Parker is a normal sixth grader—or he was normal before the puppet. It’s just an old hand puppet, sticking out of a garbage can, and even though Parker’s best friend says leave it, Parker brings the puppet home and tries it on. Or maybe it tries him on. “You will call me Drog!” the puppet commands once they’re alone. And now, no matter how hard Parker tries, he can’t get Drog off his hand.
Drog is sarcastic, cruel, unpredictable, and loud—everything Parker isn’t. Worse yet, no one believes that Drog—not Parker—is the one saying the outrageous things that get Parker into trouble. Then Drog starts sharpening his snarky wit on the most fragile parts of Parker’s life—like his parents’ divorce. Parker’s shocked, but deep down he agrees with Drog a little. Perhaps Drog is saying things Parker wants to say after all.
Maybe the only way to get rid of Drog is to truly listen to him.
You Will Call Me Drog was not what I was expecting, but in a good way. If you’ve got the time, this is a novel you can read in one day and not only because it’s an easy read, but because it’s also an enjoyable one. It’s got fundamentals we’re all drawn to in a story; conflict, growth, and resolution.
There’s several issues addressed in this novel, peer pressure being one of the subtler ones, and the big one is divorced child syndrome. To me it’s a good reflection of children who feel they must be the adult and take care of their parents. They can’t do anything to upset them and it’s not because their parent is a hard arse or abusive, but because they feel a responsibility and guilt born from abandonment issues. It doesn’t matter that their main parent isn’t neglecting them or that they don’t have to physically fend for themselves, children and young adults can feel and take on these responsibilities when they’re in this situation regardless of their environment. You Will Call Me Drog is a good story to connect with those children who are going through such an experience.
I also think it’s a great story for those tweens who are in a situation where their parents have separated and their father turns out to be, or impresses on the child, that they’re a bit of a wanker. I know every separation and every relationship is not as clear-cut as that, there are always complications and two sides to every story. I’m not judging, but being an adult who grew up with abandonment issues and knowing children who have gone through something similar, I can understand the ideas and impressions someone can glean from another’s behaviour; such as fathers who have left the picture for whatever reason and think they know what’s best for their kids when they’re not around, or the father who has willingly left the picture and ditched his ‘first family’ only to think he can ingratiate himself in his kid’s problems when he doesn’t even know them.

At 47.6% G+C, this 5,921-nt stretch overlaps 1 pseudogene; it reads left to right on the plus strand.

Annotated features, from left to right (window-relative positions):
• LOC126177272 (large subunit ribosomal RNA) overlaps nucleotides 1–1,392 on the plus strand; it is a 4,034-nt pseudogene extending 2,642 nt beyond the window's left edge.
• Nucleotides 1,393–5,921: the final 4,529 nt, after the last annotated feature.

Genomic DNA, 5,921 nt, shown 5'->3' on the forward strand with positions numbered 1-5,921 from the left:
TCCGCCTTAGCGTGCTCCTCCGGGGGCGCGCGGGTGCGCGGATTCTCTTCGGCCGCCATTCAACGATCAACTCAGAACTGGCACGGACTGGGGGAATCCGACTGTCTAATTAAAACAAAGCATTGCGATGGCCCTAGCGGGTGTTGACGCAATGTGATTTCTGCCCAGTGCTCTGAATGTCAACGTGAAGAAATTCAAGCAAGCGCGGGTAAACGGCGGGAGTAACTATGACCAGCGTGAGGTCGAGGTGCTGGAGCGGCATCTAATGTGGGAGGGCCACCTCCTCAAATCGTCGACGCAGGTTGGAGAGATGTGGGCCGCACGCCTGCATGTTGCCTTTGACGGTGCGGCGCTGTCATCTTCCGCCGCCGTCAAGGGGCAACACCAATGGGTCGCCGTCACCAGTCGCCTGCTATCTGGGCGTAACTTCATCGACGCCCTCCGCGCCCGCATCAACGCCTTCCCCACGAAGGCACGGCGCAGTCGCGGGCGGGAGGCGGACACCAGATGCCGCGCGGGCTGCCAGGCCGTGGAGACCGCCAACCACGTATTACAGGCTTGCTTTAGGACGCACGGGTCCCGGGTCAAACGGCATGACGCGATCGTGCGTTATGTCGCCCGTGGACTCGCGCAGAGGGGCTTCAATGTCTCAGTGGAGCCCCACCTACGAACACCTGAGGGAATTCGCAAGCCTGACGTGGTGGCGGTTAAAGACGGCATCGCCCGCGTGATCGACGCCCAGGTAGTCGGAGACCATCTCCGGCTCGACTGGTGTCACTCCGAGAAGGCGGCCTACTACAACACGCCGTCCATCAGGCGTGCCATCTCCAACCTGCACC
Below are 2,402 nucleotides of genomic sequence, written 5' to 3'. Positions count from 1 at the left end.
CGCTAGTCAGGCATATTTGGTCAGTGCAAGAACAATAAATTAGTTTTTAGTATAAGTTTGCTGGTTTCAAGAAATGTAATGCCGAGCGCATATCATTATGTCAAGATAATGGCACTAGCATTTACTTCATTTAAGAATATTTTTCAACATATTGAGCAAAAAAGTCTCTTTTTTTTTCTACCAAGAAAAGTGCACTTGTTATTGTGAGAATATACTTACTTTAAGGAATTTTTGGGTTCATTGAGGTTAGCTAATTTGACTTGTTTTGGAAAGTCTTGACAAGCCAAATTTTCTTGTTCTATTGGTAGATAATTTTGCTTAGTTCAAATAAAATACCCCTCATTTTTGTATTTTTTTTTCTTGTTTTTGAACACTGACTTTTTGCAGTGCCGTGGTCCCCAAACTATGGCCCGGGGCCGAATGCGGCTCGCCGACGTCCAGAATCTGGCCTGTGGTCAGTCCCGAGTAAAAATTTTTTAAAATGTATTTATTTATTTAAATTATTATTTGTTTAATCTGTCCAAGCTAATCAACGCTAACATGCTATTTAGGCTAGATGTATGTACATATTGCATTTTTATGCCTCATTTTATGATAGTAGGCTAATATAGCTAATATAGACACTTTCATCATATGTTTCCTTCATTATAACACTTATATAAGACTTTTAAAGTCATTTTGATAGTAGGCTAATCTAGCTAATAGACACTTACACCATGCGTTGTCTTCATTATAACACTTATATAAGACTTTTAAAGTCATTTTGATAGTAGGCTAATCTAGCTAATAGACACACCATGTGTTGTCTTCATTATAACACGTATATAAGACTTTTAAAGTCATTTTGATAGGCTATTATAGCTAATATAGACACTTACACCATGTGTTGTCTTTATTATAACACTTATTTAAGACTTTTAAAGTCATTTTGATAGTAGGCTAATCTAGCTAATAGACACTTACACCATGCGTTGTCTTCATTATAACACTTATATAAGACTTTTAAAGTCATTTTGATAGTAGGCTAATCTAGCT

The lack of miscommunication and the amount of misunderstandings born from not communicating and taking everything at face value is something that is all too common in separations and when family dynamics change. And it’s not just with scenarios like divorce because people can often be bad at communicating what they’re feeling and taking the time to listen to others.
That’s another aspect of You Will Call Me Drog that is excellent for its intended audience, it shows in order to get answers and figure out what others want or what you want, you have to ask directly and say what is on your mind even if it makes you uncomfortable instead of deflecting and getting angry wondering why the problem isn’t going away, something of which we all do. This story shows that compromise is a tool to utilise and that getting angry and taking a person’s actions at face value is something that can get you into even more mess than you began with.
All these issues are addressed and delivered in a well-written story that is engrossing, entertaining, with clearly defined characters, a touch of humour, and with the aide of a seriously problematic puppet. And, as an added bonus, it’s also a story adults can enjoy too.